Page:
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Mexico investigates case of wrong girl, Alondra Luna Nunez, sent to US

A 14-year-old Mexican girl taken by police at school and sent to the US in a case of mistaken identity has been reunited with her parents. Mexican prosecutors have started an investigation into the case.

Alondra Luna Nunez is back with her family in the central Mexican state of Guanajuato after DNA tests in the United States proved her identity.

She was proved not to be the long-lost daughter of Houston resident Dorotea Garcia. Her daughter, Alondra Diaz Garcia, was taken from Texas to Mexico by her father in 2007. Her whereabouts, as well as the father's are unknown.

On April 16 the 14-year-old Alondra had been forcibly removed from school in Guanajuato and flown to Texas after judge Cinthia Elodia Mercado in the western state of Michoacan ruled in favor of Garcia - who believed Alondra was her daughter.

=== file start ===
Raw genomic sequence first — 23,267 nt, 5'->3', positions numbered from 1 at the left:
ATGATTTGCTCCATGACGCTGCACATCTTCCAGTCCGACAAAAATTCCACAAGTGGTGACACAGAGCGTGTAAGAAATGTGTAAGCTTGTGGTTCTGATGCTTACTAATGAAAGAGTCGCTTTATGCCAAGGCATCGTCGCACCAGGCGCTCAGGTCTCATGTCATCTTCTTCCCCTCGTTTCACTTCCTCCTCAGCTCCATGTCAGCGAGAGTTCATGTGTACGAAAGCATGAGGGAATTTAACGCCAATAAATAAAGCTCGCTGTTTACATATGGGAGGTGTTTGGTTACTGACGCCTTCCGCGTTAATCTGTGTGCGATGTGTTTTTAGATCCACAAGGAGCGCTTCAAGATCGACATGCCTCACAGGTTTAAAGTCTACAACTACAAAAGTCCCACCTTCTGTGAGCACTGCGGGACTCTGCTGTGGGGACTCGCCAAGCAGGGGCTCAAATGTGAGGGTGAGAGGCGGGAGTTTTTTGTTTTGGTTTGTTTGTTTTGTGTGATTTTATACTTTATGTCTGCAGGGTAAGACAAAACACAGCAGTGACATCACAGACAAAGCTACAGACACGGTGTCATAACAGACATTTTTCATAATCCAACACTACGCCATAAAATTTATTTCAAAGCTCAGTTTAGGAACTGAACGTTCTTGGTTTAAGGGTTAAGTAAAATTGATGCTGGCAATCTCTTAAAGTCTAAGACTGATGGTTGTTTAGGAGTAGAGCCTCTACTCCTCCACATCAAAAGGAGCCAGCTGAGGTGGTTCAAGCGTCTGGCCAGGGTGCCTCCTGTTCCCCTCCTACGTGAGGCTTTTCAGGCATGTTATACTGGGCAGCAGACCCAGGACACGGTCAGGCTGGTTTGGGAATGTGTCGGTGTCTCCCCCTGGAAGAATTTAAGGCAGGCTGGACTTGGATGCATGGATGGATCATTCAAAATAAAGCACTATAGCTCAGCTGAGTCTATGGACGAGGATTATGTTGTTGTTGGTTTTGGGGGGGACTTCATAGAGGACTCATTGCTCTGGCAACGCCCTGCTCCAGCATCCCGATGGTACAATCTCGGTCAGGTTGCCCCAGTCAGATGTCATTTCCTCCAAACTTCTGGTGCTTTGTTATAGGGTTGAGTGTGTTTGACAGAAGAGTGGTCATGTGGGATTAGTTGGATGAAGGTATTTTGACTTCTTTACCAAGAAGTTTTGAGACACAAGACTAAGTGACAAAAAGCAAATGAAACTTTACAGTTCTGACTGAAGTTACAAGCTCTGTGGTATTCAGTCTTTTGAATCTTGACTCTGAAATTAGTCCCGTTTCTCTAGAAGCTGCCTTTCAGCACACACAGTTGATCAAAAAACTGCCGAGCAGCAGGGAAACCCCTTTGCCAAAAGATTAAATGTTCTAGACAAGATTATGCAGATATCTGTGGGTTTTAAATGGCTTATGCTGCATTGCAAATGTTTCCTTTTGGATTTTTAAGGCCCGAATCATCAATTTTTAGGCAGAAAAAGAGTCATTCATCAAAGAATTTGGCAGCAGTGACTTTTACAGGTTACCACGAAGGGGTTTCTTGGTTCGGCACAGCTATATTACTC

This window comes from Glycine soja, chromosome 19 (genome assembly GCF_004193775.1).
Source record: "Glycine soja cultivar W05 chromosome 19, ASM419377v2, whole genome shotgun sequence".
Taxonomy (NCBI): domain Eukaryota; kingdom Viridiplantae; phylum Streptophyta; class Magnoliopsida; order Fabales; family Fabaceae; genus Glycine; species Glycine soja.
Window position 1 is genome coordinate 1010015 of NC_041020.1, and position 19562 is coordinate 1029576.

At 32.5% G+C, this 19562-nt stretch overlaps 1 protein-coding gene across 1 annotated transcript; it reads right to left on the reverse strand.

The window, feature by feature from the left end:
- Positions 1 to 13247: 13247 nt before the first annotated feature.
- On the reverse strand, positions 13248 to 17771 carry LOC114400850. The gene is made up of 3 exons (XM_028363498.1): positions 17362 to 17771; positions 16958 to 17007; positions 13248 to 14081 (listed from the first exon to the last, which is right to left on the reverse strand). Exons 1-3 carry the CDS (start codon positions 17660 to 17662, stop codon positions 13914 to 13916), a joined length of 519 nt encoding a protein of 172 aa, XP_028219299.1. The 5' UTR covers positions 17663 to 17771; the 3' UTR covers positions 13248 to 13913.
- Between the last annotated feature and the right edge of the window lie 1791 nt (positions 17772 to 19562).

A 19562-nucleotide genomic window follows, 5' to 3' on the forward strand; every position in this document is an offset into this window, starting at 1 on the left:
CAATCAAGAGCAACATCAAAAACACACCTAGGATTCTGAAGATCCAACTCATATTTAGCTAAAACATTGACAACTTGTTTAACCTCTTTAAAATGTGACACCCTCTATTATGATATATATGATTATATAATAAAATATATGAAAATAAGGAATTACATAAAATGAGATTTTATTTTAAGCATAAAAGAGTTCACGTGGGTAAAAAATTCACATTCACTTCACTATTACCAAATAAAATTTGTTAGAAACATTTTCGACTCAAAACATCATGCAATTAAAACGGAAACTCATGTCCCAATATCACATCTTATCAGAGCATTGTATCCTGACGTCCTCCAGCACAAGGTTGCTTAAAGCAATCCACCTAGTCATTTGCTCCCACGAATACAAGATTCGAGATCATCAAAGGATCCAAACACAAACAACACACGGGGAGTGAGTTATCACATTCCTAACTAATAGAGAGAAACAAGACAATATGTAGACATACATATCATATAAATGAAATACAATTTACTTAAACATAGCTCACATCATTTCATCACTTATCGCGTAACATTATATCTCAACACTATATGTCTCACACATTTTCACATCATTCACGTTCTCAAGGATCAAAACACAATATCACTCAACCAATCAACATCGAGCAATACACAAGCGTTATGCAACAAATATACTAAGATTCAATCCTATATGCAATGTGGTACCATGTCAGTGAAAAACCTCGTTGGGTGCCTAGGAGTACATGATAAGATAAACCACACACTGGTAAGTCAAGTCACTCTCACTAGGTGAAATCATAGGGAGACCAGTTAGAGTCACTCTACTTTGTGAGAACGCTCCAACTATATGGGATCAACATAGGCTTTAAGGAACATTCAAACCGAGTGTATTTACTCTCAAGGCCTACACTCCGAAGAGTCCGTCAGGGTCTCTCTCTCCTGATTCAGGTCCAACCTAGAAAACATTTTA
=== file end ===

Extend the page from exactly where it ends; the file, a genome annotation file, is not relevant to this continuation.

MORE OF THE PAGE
Garcia had asked Mexican authorities in 2007 for help in returning her daughter. Garcia thought Alondra was her daughter because she has a scar between her eyebrows similar to one her own daughter had.

Images of Alondra being taken by police and put into their patrol car were shown online and the case became news throughout Mexico.

Alondra had asked for DNA tests in Mexico before she was sent to the United States. Her parents presented more than a dozen documents including her baptismal records, family photographs and a copy of her birth certificate.

But Judge Cinthia Elodia Mercado ruled Alondra was in fact Alondra Diaz Garcia. The judge said this week it was not within her authority to order DNA testing, and she had to ensure Mexico followed international conventions on child abductions: "We, as judges, are only responsible to resolve the case with respect to recovering the minor," she said. "We don't do investigations or make inquiries."

But Mexican authorities are now going to investigate. The Michoacan state prosecutor's office said in a statement it was investigating actions that involved the judge and which probably "violate the child's best interests and could constitute as illegal acts."

The National Human Rights Commission has also launched an investigation, which its president Luis Raul Gonzalez said would seek to ensure that there was "no impunity" in the case.

jm/bk (AFP, AP)